Nov 182002
 
Authors: Dustyn Connelley

We are all familiar with the general stereotypes placed on boys and girls; typically girls are taught to wear pink, love their dollies, stay clean, play house and be sweet, while boys are taught to wear blue, like cars and hunting, get dirty, eat a lot of food and be tough. Now, there is nothing wrong with falling into these general categories; however, I think it is important that when it comes down to it, all girls should know how to hold their own.

Growing up in a small town out in the middle of the country had a huge influence on the person that I am today. The endless fields and washboard dirt roads made an impact that most would expect: I have had the same best friend since kindergarten, we lived on acres and acres of land with every possible kind of animal, the county fair was a summer favorite, there are no strangers and you feel safe in the alleys at night. I grew up far from wearing pink and staying clean; I was raised as a tomboy who loved to play in the mud.

First lesson: cars. Every Christmas since I was 15, my dad has made a “fix-my-truck-kit” consisting of tools, air filters, oil, spark plugs and many other random necessities. I know it’s much easier, and may even be a fantasy, to call on some hottie to do the job for you, but every girl should know how to change her oil, change the spark plugs and fix a flat tire.

Second lesson: hunting. My first hunting trip was when I was 10 and even though I’m not fond of the whole killing Bambi’s mom thing, I do think that every girl should know how to load a gun, aim it and shoot it. If you aren’t interested in the sport of hunting, I still think it is important for safety. You never know what kind of situation you may encounter and the more informed you are the safer you’ll be, and those around you will appreciate that you know what you’re doing. Besides, it is more of a thrill than you would think.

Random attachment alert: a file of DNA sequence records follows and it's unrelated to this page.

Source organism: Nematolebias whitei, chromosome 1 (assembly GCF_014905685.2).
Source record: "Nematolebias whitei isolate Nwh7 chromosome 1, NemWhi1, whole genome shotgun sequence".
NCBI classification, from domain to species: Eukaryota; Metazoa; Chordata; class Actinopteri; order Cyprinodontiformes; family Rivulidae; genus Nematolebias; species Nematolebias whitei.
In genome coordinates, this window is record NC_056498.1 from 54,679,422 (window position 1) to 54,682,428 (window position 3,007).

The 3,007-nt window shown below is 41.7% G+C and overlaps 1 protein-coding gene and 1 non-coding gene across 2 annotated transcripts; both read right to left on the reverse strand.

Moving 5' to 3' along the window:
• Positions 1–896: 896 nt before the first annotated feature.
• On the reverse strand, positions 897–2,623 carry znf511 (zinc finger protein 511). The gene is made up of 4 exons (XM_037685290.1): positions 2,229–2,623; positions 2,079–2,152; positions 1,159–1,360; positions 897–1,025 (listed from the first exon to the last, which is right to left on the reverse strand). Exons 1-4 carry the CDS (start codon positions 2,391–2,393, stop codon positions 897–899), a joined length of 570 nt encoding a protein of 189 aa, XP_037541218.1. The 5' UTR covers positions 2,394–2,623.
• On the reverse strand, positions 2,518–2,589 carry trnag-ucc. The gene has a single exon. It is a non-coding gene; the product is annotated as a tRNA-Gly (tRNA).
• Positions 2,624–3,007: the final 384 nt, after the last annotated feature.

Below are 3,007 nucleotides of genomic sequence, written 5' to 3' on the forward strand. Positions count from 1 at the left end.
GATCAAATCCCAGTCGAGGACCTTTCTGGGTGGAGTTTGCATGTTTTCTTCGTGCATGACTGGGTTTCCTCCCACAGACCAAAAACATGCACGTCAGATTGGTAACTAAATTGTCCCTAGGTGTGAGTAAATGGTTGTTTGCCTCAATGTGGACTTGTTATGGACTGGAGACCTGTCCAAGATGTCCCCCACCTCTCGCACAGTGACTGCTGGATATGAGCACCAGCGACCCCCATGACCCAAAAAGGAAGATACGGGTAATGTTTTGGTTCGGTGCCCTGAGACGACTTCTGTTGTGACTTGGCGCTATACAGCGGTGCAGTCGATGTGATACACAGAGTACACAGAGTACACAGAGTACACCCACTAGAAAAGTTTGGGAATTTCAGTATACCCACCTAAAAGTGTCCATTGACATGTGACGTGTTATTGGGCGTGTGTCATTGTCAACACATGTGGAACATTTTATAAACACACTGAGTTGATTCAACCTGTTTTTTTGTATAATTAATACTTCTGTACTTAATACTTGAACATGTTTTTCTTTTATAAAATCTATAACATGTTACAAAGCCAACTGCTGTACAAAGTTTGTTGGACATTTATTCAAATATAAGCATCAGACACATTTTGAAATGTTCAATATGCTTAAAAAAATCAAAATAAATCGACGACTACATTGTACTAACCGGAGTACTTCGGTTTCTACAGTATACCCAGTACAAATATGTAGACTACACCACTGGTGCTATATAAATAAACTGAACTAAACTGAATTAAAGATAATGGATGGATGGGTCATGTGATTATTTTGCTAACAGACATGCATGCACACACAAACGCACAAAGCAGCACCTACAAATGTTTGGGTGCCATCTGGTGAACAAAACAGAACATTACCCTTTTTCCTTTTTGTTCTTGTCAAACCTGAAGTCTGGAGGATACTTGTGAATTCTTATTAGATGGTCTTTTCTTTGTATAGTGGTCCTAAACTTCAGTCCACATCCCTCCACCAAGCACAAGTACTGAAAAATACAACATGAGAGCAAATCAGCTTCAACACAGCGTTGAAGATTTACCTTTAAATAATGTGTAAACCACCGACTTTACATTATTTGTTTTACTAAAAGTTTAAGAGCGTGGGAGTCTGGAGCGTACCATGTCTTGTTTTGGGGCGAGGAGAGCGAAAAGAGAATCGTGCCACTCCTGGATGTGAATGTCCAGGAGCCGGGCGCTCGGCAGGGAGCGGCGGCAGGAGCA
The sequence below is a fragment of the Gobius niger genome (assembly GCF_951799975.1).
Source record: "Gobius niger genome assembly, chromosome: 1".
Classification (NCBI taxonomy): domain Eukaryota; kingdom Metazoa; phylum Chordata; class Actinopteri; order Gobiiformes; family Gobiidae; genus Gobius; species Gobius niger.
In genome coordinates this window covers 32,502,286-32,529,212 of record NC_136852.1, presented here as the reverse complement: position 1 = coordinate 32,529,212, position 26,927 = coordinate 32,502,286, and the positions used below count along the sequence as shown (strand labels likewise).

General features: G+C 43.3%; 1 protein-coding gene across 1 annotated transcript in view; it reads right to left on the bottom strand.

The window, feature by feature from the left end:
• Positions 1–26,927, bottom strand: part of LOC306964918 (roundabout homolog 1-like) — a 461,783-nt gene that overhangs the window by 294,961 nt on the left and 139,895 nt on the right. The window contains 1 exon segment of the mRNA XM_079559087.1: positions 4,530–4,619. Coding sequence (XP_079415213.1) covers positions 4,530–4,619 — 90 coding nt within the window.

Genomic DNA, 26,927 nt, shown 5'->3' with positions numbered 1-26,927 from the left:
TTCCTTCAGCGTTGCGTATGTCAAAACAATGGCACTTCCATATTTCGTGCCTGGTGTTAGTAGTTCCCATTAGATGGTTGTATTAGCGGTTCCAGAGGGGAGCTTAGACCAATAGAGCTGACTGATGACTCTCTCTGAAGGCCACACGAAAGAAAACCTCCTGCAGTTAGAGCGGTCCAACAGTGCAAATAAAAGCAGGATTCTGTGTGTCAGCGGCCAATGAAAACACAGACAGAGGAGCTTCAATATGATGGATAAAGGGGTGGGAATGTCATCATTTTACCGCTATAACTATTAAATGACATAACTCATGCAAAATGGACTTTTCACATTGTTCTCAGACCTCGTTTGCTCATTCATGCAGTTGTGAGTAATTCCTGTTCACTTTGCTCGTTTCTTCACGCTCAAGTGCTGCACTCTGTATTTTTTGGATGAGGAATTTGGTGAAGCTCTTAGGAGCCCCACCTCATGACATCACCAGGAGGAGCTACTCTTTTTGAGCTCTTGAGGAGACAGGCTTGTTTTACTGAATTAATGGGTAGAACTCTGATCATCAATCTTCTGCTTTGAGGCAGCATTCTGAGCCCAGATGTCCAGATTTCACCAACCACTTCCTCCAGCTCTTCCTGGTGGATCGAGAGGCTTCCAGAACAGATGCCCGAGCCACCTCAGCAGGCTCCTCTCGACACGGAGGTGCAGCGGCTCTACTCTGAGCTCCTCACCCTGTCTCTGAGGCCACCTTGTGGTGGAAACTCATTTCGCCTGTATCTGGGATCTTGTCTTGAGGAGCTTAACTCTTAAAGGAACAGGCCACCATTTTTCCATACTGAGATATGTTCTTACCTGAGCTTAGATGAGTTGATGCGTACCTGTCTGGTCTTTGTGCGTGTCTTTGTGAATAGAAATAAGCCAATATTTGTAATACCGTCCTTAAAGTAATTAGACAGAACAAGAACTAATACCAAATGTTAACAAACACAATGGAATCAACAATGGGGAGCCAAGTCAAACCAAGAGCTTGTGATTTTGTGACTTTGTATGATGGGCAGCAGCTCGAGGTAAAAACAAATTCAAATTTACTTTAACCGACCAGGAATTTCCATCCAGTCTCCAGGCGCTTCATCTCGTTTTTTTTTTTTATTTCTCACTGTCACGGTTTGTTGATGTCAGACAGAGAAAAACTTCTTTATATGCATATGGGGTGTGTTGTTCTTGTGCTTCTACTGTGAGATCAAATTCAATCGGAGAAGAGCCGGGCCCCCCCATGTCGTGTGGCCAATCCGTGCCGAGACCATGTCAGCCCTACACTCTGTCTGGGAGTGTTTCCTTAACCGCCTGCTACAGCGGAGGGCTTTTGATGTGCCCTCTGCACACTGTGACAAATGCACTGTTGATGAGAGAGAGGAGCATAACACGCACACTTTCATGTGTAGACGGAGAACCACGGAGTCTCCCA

Third lesson: get dirty. Having been raised on a farm, my brothers and I had tons of daily chores that involved cleaning stalls, feeding animals and working heavy machinery. Every girl should know how to get her hands dirty and do some hard labor every now and then. Every girl should know how to move heavy objects, kill a spider, clean up disgusting messes and play with stinky animals without cringing in disgust – you’ll live, I promise.

Fourth lesson: eat. If there is anything that my family is big on, it’s food. My parents cook enough food to feed an entire army and when the army doesn’t show up, they expect us to clean our plates. I fully understand the pressures that society puts on females to look like some malnourished Russian model, but trust me there is nothing wrong with consuming food, even massive amounts. If you’re hungry, eat. If there is a certain type of food that you love, eat it. Every girl should know how to indulge herself and order a huge burger with fries, a milkshake and dessert on a date. I think this is sexier than the Russian model look, and I know plenty of amazing men who would agree.

Fifth lesson: be tough. Having been the baby to two brothers who are notorious for the many black eyes they have given, I learned to protect myself and inflict some pain while in the process. Every girl should know what it is that she stands for, every girl should know enough self-defense to protect herself and every girl should have enough smarts to keep and talk herself out of a dangerous situation.

Although I may not have always understood the lessons that my parents thought were valuable, I have grown to appreciate what they put me through. I have also decided that they are lessons that are valuable to all girls, whether you choose to practice them on a daily basis or not.

 Posted by at 5:00 pm

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